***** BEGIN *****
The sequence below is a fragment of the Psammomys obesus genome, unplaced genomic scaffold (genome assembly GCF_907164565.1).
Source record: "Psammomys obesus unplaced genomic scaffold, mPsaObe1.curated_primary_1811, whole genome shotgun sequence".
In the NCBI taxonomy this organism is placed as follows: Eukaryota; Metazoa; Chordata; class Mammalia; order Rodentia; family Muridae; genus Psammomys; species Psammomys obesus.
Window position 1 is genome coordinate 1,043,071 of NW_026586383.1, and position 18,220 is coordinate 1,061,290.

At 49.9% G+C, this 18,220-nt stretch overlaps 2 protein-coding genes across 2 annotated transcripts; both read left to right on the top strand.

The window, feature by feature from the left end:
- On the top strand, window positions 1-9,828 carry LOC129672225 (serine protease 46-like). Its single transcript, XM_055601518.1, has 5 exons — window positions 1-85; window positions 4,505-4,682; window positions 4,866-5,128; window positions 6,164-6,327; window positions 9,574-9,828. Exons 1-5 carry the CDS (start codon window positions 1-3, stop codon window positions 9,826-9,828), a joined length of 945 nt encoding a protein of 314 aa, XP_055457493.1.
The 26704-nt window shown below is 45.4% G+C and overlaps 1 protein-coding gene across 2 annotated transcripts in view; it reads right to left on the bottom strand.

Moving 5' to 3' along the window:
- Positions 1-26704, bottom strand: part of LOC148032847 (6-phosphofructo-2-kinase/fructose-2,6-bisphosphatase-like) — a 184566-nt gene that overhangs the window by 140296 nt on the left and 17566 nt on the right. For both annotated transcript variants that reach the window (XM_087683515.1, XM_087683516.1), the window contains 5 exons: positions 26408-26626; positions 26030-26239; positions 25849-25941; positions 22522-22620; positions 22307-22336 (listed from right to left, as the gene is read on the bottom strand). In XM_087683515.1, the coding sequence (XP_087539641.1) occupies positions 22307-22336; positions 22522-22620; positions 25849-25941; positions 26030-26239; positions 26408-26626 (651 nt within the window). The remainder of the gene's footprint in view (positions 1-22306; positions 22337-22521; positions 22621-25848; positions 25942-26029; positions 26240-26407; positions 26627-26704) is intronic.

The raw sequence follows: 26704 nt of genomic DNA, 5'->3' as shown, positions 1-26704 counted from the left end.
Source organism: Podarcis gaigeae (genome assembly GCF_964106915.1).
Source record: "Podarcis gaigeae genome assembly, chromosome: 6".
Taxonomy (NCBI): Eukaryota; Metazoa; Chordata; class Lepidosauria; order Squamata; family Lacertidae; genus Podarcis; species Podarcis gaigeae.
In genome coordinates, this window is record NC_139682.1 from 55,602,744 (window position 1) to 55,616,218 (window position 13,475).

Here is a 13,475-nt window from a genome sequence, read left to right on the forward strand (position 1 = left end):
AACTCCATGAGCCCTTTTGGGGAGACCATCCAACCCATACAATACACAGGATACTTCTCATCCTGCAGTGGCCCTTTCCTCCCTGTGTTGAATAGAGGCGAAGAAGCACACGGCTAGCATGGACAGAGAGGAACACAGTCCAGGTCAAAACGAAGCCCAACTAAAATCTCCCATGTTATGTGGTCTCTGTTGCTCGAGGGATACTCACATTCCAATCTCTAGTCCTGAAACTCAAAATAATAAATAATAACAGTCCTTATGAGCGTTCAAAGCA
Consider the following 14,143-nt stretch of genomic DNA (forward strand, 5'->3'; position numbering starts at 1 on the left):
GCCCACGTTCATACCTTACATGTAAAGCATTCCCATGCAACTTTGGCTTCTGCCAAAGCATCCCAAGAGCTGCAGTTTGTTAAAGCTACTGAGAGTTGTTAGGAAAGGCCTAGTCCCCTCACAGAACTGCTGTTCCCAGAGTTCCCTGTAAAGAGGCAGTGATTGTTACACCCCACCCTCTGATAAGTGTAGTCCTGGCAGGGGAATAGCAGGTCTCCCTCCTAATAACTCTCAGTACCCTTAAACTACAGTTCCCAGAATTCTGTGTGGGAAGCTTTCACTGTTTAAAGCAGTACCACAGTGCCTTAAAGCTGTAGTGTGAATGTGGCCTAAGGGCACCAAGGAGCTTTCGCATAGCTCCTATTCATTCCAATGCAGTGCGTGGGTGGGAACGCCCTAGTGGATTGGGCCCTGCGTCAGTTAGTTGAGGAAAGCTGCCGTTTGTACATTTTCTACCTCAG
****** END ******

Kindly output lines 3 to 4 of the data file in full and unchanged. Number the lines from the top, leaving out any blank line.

In the NCBI taxonomy this organism is placed as follows: Eukaryota; Metazoa; Chordata; class Mammalia; order Rodentia; family Muridae; genus Psammomys; species Psammomys obesus.
Window position 1 is genome coordinate 1,043,071 of NW_026586383.1, and position 18,220 is coordinate 1,061,290.